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The University of Southampton
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MUSI6045 Musicology Dissertation

Module Overview

The Dissertation is the final stage of the MMus in Musicology, completing work started in the Preparation for Final Project module. The aim of this module is to complete a dissertation of 12,000-15,000 words or equivalent on a topic of your choice.

Aims and Objectives

Learning Outcomes

Knowledge and Understanding

Having successfully completed this module, you will be able to demonstrate knowledge and understanding of:

  • Develop knowledge of primary and secondary literature related to your topic
  • Develop your own personal approach to the analytical or critical problems you have identified in relation to existing material
Subject Specific Intellectual and Research Skills

Having successfully completed this module you will be able to:

  • Show evidence of synthesising existing scholarly writing in your area
  • Demonstrate an original personal analytical or critical approach to your topic
  • Argue and substantiate your conclusions to the research questions you have identified
Transferable and Generic Skills

Having successfully completed this module you will be able to:

  • Manage a large-scale independent research project
  • Present the results of independent research in a standard humanities format
Subject Specific Practical Skills

Having successfully completed this module you will be able to:

  • Demonstrate familiarity with a wide range of specialist materials appropriate to your topic

Syllabus

The Dissertation is the final stage of the MMus in Musicology, completing work started in Preparation for Final Project module. Most of this work takes place over the summer, and should be largely independent; students should, however, meet their supervisors over the summer for supervision or exchange drafts and comments via emails. Students may submit a complete draft of the dissertation to the supervisor for comments, by a date mutually agreed with the supervisor. Supervisors’ comments will primarily address questions of organisation, emphasis and argument. In addition, supervisors may supply detailed commentary on prose style for a short section of the draft to act as a model for prose revision in the remainder of the dissertation. (Supervisors will not, however, edit prose style for the entire dissertation, principal responsibility for which remains with the student.)

Learning and Teaching

Teaching and learning methods

Teaching methods include • Individual tutorials • written comments on draft material Learning activities include • independent study and writing Individual tutorials provide regular intensive sessions that are designed around student need and demand. Independent study and writing develops the ability to make autonomous decisions about research questions and priorities, aiding the development of an original approach to the chosen dissertation topic.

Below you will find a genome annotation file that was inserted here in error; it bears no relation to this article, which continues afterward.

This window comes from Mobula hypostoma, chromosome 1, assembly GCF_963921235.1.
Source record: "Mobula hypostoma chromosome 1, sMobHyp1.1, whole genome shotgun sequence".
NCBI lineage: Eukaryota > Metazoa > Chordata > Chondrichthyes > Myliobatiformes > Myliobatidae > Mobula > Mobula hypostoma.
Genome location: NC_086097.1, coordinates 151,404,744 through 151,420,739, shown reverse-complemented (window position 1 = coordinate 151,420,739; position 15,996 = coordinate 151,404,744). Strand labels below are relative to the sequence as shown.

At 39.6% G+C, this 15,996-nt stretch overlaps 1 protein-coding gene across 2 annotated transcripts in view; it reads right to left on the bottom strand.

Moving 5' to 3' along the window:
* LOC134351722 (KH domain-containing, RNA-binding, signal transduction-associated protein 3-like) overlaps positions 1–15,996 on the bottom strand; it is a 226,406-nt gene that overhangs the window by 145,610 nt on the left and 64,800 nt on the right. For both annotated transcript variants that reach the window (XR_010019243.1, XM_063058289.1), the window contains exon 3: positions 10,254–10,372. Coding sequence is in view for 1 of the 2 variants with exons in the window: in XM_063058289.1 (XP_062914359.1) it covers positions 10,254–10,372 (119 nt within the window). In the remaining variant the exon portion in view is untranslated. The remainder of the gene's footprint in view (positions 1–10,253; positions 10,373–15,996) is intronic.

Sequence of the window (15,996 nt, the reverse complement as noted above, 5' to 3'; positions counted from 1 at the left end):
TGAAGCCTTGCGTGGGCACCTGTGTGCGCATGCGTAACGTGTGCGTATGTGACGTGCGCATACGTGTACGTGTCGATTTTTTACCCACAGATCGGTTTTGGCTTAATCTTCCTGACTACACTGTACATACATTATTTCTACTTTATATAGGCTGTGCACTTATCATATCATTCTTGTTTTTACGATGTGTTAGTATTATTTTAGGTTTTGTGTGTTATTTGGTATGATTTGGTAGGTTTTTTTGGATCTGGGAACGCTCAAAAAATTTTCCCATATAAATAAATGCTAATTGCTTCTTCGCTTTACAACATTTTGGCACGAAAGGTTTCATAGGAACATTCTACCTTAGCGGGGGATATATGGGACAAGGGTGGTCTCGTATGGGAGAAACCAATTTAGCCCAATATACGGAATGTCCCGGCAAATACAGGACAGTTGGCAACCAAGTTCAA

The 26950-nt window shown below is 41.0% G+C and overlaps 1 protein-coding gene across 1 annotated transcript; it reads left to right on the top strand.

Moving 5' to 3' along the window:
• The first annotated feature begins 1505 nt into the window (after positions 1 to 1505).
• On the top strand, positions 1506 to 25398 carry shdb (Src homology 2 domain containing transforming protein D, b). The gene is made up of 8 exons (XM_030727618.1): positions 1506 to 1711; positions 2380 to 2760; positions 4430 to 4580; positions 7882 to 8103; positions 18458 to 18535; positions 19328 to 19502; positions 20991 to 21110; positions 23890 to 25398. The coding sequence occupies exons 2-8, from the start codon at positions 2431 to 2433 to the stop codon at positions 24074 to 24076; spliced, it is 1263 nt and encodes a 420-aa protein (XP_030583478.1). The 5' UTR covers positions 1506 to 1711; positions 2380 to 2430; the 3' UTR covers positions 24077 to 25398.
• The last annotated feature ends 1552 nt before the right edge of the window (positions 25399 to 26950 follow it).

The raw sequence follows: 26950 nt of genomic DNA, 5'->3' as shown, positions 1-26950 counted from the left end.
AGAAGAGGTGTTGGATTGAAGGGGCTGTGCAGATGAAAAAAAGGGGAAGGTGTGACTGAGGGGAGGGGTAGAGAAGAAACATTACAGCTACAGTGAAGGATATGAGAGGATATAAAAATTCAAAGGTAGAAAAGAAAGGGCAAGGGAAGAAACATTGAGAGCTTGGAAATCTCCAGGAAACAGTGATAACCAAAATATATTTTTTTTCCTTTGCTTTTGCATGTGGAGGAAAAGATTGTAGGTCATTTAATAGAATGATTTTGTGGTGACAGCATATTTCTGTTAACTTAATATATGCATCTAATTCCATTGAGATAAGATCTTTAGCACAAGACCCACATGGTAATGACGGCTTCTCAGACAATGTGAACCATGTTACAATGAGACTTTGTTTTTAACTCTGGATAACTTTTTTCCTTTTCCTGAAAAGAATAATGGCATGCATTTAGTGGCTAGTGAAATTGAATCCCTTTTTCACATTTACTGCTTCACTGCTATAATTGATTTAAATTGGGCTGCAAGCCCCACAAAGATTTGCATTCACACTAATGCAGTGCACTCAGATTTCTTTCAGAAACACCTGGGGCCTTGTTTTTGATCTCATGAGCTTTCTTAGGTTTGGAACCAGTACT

TypeHours
Tutorial6
Independent Study594
Total study time600

Resources & Reading list

Music in Words: A Guide to Researching and Writing about Music. 

https://www.chicagomanualofstyle.org/home.html.

The PhD Writing Handbook. 

The Chicago Manual of Style: For Authors, Editors and Copywriters, 17th edition. 

Writing Your Dissertation in Fifteen Minutes a Day: A Guide to Starting, Revising, and Finishing Your Doctoral Thesis. 

Assessment

Assessment Strategy

- Assessments designed to provide informal, on-module feedback - Tutor comments on draft material (including chapter outlines, working bibliographies, material to be included in appendix)

Summative

MethodPercentage contribution
Dissertation  (15000 words) 100%

Repeat

MethodPercentage contribution
Dissertation  (15000 words) 100%

Referral

MethodPercentage contribution
Dissertation  (15000 words) 100%

Repeat Information

Repeat type: Internal & External

Costs

Costs associated with this module

Students are responsible for meeting the cost of essential textbooks, and of producing such essays, assignments, laboratory reports and dissertations as are required to fulfil the academic requirements for each programme of study.

In addition to this, students registered for this module typically also have to pay for:

Printing and Photocopying Costs

Where possible, coursework such as essays; projects; dissertations is likely to be submitted on line. However, there are some items where it is not possible to submit on line and students will be asked to provide a printed copy. Current printing and copying costs can be found here. They also provide a large format printing service, e.g. Academic posters. Details of current costs can be found here. You can pay for your printing by using the money loaders or by using print copy payment service by going to Printing for Students The University Print Centre also offers a printing and copying service as well as a dissertation/binding service.

Textbooks

Where a module specifies core texts these should generally be available on the reserve list in the library. However due to demand, students may prefer to buy their own copies. These can be purchased from any source. Some modules suggest reading texts as optional background reading. The library may hold copies of such texts, or alternatively you may wish to purchase your own copies. Although not essential reading, you may benefit from the additional reading materials for the module.

Please also ensure you read the section on additional costs in the University’s Fees, Charges and Expenses Regulations in the University Calendar available at www.calendar.soton.ac.uk.

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